The Calgary Herald has reported that last weekend the Calgary Wildlife Rehabilitation Society (CWRS) had 15 hares dropped off – and more came in as the week progressed.
“The message is that these little babies, often found in people’s yards, need to be left alone,” Andrea Hunt, executive director at CWRS, told the Herald. “If you don’t see visible injuries, the hare is pretty much OK.”
As a defense mechanism, new born hares have virtually no scent, and a reflex to become very still if afraid – meaning the presence of momma hare would increase the chances of a predator locating them. But many well-meaning individuals see these young hares and presume they’ve been orphaned, taking them to a rehabilitation facility.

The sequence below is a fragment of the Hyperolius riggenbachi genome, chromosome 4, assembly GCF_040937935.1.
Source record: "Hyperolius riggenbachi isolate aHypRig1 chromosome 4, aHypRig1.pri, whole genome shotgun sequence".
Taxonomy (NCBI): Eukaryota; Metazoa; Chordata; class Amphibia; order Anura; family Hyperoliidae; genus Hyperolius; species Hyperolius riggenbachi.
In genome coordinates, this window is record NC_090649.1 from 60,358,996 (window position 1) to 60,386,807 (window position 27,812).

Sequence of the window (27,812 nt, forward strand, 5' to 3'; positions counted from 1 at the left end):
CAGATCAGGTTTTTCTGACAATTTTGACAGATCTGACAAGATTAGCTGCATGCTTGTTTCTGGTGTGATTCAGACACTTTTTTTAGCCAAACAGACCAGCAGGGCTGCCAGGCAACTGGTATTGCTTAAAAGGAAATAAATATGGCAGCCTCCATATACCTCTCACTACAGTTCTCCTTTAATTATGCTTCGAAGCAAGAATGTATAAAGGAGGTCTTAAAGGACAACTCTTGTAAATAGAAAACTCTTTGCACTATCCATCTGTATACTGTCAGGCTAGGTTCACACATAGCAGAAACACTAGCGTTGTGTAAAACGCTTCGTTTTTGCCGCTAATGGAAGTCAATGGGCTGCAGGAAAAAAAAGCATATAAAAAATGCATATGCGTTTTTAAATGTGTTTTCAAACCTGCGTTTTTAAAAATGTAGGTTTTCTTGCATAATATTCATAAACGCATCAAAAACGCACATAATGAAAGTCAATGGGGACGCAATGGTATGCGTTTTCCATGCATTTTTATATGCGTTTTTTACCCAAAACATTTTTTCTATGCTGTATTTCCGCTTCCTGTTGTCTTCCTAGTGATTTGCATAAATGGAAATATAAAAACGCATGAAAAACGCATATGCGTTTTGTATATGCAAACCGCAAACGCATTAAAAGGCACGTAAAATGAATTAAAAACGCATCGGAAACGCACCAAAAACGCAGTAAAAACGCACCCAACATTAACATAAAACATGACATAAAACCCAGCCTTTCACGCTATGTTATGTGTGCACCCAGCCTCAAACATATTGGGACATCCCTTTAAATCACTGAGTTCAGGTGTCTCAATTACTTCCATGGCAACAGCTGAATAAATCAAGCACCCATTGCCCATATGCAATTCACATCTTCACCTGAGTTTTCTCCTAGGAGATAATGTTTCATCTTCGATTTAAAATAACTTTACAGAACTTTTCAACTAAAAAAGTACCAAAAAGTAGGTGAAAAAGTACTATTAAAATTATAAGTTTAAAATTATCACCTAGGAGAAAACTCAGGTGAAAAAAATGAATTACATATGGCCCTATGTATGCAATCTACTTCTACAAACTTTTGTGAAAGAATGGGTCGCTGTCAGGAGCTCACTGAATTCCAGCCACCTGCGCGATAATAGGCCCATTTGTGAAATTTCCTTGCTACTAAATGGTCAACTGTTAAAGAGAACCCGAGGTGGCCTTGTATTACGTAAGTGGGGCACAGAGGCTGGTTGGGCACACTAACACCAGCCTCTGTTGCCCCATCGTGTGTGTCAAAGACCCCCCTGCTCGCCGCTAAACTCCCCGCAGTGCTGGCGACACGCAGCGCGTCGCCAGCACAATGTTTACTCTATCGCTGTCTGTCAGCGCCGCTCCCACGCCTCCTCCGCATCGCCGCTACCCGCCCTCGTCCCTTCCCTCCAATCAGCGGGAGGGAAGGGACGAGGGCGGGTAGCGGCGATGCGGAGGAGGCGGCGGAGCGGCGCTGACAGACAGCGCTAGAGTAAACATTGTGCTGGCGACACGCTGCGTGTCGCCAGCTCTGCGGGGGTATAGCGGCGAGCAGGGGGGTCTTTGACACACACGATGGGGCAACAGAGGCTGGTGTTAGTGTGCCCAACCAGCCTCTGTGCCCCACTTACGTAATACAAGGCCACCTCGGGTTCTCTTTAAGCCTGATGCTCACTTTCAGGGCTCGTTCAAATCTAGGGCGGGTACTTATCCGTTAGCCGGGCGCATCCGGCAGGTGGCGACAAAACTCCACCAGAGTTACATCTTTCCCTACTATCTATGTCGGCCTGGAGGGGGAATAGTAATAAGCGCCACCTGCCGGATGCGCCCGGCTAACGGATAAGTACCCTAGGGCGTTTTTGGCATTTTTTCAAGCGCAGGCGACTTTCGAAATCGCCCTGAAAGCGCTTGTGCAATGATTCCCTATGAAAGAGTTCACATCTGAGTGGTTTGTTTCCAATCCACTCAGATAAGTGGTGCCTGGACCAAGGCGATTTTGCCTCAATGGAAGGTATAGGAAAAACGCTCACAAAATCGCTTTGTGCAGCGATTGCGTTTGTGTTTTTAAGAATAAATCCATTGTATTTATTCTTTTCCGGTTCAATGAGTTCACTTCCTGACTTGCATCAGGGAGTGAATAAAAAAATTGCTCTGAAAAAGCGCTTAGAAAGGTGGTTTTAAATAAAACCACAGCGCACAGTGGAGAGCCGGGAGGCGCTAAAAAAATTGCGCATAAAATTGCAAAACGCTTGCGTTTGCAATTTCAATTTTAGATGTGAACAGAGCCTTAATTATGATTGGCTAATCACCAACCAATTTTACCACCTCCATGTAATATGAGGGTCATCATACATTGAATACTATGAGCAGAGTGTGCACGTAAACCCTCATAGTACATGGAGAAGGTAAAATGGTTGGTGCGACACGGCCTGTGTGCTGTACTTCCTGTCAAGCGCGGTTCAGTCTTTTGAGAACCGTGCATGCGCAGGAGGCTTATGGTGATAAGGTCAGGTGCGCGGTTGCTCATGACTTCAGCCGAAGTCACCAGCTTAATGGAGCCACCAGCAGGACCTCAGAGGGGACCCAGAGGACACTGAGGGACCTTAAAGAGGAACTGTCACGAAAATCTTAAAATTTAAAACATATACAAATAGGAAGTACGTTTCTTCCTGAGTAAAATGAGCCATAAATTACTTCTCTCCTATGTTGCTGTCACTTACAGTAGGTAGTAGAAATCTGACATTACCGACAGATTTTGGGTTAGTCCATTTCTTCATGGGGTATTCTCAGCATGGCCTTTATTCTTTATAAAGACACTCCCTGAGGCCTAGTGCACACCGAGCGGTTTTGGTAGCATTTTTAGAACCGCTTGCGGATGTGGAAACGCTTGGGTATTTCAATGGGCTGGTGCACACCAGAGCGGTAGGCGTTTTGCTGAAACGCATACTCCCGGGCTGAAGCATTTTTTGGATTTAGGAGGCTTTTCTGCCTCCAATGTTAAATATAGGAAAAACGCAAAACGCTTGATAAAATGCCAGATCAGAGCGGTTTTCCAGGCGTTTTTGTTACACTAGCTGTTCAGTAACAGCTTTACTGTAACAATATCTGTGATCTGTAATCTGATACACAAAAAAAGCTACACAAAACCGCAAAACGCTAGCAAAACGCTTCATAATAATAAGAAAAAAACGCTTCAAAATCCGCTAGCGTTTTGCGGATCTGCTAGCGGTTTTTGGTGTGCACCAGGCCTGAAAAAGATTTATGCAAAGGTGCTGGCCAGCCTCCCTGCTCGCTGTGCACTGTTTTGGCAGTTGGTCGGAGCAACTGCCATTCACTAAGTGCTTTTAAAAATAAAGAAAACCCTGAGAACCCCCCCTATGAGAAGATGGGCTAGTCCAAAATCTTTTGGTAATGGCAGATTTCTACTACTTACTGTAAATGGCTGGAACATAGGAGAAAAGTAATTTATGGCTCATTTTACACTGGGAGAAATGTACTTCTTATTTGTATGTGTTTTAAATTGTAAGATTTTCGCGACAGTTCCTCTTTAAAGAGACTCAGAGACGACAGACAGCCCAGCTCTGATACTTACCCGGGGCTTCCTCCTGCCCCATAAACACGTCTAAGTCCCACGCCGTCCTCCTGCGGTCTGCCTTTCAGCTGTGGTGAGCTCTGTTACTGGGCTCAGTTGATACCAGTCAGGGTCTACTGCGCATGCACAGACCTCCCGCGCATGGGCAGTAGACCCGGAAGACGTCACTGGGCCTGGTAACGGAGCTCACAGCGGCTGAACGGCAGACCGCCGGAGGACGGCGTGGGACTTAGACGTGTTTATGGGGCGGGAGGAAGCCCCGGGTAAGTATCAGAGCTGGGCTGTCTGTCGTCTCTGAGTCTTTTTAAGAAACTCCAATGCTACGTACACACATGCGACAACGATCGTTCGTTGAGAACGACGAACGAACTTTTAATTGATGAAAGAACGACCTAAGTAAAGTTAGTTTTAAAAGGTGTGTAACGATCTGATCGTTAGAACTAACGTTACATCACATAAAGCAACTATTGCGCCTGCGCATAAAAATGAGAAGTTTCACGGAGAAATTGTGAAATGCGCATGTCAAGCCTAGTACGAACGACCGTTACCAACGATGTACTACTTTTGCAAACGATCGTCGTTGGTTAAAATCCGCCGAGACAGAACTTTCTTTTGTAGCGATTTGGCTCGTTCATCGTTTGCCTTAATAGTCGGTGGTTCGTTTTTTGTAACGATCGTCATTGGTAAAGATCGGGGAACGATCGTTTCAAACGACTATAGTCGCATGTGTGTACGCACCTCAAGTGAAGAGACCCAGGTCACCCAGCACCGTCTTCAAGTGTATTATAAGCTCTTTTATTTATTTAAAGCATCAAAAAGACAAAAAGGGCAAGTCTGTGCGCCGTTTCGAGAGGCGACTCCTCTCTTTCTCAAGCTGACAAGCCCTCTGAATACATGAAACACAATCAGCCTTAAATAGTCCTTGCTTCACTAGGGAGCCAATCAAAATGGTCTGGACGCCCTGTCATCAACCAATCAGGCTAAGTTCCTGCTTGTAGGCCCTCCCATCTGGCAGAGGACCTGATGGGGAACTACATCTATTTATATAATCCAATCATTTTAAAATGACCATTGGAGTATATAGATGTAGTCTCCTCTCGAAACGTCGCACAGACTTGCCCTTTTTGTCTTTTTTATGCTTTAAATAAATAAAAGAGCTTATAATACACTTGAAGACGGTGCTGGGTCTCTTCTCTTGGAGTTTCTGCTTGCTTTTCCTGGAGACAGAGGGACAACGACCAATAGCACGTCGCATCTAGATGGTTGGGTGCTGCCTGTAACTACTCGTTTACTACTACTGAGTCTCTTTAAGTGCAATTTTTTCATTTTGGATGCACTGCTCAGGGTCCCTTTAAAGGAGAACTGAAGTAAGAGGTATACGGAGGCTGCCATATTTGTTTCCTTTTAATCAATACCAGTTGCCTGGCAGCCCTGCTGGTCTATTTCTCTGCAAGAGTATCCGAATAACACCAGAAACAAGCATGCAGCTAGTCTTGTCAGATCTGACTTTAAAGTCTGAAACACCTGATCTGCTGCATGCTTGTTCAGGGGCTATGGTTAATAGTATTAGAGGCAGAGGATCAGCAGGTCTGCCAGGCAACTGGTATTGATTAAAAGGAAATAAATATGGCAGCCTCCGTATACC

Unfortunately, that doesn’t often end well due to the high stress hares experience when taken from their wild environments.
“Last year, of the more than 200 hares brought in over the summer [to CWRS], only 20 per cent survived and were successfully released back into the wild,” the Herald noted.
As with most cases where you see wildlife that may be in distress, it’s best to contact local animal control or a nearby wildlife rehabilitator to establish what procedure is most applicable.